Projects per year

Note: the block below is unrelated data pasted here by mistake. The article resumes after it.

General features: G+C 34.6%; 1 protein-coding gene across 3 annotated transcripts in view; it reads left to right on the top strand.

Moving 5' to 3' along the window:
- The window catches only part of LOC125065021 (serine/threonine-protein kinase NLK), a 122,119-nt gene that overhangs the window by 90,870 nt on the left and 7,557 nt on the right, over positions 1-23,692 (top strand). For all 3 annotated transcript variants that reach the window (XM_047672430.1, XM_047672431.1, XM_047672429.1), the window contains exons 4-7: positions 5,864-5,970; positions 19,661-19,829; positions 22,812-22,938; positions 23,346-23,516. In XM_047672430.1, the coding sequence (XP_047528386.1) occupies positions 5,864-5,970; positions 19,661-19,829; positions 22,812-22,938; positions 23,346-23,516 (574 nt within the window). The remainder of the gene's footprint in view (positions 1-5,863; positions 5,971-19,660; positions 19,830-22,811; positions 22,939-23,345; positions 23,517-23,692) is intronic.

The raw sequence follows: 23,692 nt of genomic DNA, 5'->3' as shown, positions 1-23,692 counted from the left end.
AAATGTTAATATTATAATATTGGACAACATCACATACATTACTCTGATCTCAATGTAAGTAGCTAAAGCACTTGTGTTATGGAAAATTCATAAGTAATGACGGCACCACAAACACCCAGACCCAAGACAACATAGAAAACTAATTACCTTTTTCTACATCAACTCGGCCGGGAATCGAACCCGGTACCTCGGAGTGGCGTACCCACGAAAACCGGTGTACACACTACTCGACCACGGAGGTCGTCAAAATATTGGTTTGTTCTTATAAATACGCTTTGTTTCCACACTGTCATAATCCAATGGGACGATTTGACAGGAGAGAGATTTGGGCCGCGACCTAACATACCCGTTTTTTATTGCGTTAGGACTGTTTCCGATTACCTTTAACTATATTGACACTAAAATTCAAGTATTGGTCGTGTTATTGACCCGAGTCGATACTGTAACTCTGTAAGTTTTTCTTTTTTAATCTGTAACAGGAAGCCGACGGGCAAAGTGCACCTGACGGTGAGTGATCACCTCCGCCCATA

For the benefit of the readers of this journal, the editors requested that we prepare a brief review of the history of the development of the theory, the experimental attempts to detect them, and the recent direct observations of gravitational waves (GWs). The theoretical ideas and disputes beginning with Einstein in 1916 regarding the existence and nature of gravitational waves and the extent to which one can rely on the electromagnetic analogy, especially the controversies regarding the quadrupole formula and whether gravitational waves carry energy, are discussed. The theoretical conclusions eventually received strong observational support from the binary pulsar. This provided compelling, although indirect, evidence for gravitational waves carrying away energy—as predicted by the quadrupole formula. On the direct detection experimental side, Joseph Weber started more than fifty years ago. In 1966, his bar for GW detection reached a strain sensitivity of a few times 10−16. His announcement of coincident signals (now considered spurious), stimulated many experimental efforts from room temperature resonant masses to cryogenic detectors and laser-interferometers. Now there are km-sized interferometric detectors (LIGO Hanford, LIGO Livingston, Virgo and KAGRA). Advanced LIGO first reached a strain sensitivity of the order of 10−22. During their first 130 days of observation (O1 run), with the aid of templates generated by numerical relativity, they did make the first detections: two 5-σ GW events and one likely event. Besides earth-based GW detectors, the drag-free sensitivity of the LISA Pathfinder has already reached to the LISA goal level, paving the road for space GW detectors. Over the whole GW spectrum (from aHz to THz) there are efforts for detection, notably the very-low-frequency band (pulsar timing array [PTA], 300 pHz – 100 nHz) and the extremely-low (Hubble)-frequency (cosmic microwave background [CMB] experiment, 1 aHz – 10 fHz).